Clinical Hemorheology and Microcirculation - Volume 10, issue 2
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Impact Factor 2018: 1.914
Clinical Hemorheology and Microcirculation, a peer-reviewed international scientific journal, serves as an aid to understanding the flow properties of blood and the relationship to normal and abnormal physiology. The rapidly expanding science of hemorheology concerns blood, its components and the blood vessels with which blood interacts. It includes perihemorheology, i.e., the rheology of fluid and structures in the perivascular and interstitial spaces as well as the lymphatic system. The clinical aspects include pathogenesis, symptomatology and diagnostic methods, and the fields of prophylaxis and therapy in all branches of medicine and surgery, pharmacology and drug research.
The endeavour of the Editors-in-Chief and publishers of
Clinical Hemorheology and Microcirculation is to bring together contributions from those working in various fields related to blood flow all over the world. The editors of
Clinical Hemorheology and Microcirculation are from those countries in Europe, Asia, Australia and America where appreciable work in clinical hemorheology and microcirculation is being carried out. Each editor takes responsibility to decide on the acceptance of a manuscript. He is required to have the manuscript appraised by two referees and may be one of them himself. The executive editorial office, to which the manuscripts have been submitted, is responsible for rapid handling of the reviewing process.
Clinical Hemorheology and Microcirculation accepts original papers, brief communications, mini-reports and letters to the Editors-in-Chief. Review articles, providing general views and new insights into related subjects, are regularly invited by the Editors-in-Chief. Proceedings of international and national conferences on clinical hemorheology (in original form or as abstracts) complete the range of editorial features.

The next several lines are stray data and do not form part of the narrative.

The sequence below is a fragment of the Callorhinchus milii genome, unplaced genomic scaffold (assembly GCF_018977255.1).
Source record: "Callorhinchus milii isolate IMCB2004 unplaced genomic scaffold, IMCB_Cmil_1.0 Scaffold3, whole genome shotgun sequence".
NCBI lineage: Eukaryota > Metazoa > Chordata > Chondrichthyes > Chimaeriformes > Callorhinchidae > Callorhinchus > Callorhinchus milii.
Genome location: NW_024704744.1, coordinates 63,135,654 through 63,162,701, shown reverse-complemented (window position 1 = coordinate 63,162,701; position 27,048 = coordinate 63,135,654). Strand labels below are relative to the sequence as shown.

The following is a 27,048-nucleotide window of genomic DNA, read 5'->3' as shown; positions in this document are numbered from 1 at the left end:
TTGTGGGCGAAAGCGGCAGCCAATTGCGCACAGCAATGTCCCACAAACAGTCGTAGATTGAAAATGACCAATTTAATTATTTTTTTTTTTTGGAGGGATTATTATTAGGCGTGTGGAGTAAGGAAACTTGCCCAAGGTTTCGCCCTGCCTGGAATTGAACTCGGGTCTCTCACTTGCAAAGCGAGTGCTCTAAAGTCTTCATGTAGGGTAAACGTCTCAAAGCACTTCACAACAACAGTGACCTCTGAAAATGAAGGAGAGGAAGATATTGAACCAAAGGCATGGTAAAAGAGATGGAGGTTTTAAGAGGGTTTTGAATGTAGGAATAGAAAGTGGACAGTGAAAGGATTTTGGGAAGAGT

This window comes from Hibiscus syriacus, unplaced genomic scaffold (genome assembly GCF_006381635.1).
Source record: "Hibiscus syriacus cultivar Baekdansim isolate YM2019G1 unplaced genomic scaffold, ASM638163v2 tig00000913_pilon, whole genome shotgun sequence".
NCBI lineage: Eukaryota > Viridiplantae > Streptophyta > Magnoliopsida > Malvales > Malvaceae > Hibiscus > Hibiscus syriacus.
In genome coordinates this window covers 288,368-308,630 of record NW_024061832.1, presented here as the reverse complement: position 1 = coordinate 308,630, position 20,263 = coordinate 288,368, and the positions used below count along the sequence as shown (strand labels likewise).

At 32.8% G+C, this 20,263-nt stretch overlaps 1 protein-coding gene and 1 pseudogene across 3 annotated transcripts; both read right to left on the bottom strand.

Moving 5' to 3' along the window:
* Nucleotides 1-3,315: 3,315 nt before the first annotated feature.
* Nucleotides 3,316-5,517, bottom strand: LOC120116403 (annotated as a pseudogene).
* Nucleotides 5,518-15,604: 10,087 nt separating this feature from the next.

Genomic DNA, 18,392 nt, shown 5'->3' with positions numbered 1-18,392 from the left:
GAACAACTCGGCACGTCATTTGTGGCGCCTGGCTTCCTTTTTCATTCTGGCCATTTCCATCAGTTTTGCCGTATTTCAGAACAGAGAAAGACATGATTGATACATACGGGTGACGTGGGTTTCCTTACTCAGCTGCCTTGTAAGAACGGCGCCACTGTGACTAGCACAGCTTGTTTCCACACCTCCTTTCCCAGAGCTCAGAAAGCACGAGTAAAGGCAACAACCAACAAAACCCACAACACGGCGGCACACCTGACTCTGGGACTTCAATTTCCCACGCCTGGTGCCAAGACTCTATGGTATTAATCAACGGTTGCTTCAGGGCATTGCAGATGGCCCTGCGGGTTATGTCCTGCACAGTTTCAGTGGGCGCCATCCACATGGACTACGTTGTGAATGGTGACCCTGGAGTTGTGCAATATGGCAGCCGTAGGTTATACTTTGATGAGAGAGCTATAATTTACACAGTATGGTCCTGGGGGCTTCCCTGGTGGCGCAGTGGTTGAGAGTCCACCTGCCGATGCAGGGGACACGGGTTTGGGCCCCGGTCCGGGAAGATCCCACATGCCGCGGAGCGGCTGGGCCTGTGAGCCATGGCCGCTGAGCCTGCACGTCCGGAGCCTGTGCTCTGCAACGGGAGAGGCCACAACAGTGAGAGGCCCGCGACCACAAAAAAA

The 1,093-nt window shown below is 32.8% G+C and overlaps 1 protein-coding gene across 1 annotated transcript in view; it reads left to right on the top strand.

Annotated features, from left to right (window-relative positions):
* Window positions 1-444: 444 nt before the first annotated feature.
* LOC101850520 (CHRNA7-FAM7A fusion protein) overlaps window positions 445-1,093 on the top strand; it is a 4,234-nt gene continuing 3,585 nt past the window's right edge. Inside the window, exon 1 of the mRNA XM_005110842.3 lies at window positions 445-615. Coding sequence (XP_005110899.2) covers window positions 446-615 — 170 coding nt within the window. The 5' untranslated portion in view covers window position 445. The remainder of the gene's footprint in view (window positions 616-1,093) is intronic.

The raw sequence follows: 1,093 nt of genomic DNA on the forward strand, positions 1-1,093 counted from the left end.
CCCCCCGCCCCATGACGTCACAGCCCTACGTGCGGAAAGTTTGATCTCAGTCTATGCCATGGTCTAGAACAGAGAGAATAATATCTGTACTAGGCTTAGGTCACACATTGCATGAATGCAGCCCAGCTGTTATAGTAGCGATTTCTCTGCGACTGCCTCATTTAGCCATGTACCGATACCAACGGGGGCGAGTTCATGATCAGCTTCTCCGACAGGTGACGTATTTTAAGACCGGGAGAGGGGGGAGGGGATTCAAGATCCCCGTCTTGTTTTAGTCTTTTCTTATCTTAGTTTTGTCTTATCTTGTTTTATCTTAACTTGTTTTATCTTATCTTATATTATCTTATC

The following professionals and institutions will benefit most from subscribing to
Clinical Hemorheology and Microcirculation: medical practitioners in all fields including hematology, cardiology, geriatrics, angiology, surgery, obstetrics and gynecology, ophthalmology, otology, and neurology. Pharmacologists, clinical laboratories, blood transfusion centres, manufacturing firms producing diagnostic instruments, and the pharmaceutical industry will also benefit.
Important new topics will increasingly claim more pages of
Clinical Hemorheology and Microcirculation: the role of hemorheological and microcirculatory disturbances for epidemiology and prognosis, in particular regarding cardiovascular disorders, as well as its significance in the field of geriatrics. Authors and readers are invited to contact the editors for specific information or to make suggestions.
Abstract: While the mechanism of platelet and more recently leukocyte interactions with vessel walls in heart disease have been extensively studied, the phenomenon of red cell binding to endothelium in this condition has not been previously described. To test the hypothesis that erythrocyte endothelial cell adherence may be an important component of flow disturbance in patients with myocardial injury venous blood from 31 patients admitted with chest pain suggestive of myocardial infarction or ischemia was compared to blood from acutely ill patients without ischemic injury and normal controls. Red cells separated from white cells and platelets were allowed to adhere to…endothelial cells grown in culture from human umbilical cord veins. Shear force ranging from 0.1 to 55 dynes/cm2 was applied by calibrated fluid flow through a micropipette. Direct visualization by microscope, allowed precise measurement of the stress required to separate individual red cells from the endothelial cell monolayer. In those patients who had documented ischemic damage adherence ranged from 1.3% of red blood cells at 20 dynes/cm2 (the approximate maximum shear stress in venules) to 0.01% RBC at 55 dynes/cm2 , (maximum shear stress in arterioles). In control samples and in hospital patients without documented ischemia, 0.55% cells adhered at 20 dynes/cm2 and less than 0.01% adhered at 55 dynes/cm2 . Autologous plasma increased the percent of maximally adherent cells to 21.9% in patients with unstable angina compared to 1.5% in patients without documented ischemia. Some adherent red cells that separated from the endothelium while under fluid flow conditions, immediately reattached to adjacent endothelial cells, implying that only brief contact is required for adherence to occur. We conclude that in areas of the microcirculation where erythrocyte-endothelial cell contact occurs, abnormal adherence may compromise blood flow and contribute to ischemic injury in some patients with ischemic heart disease.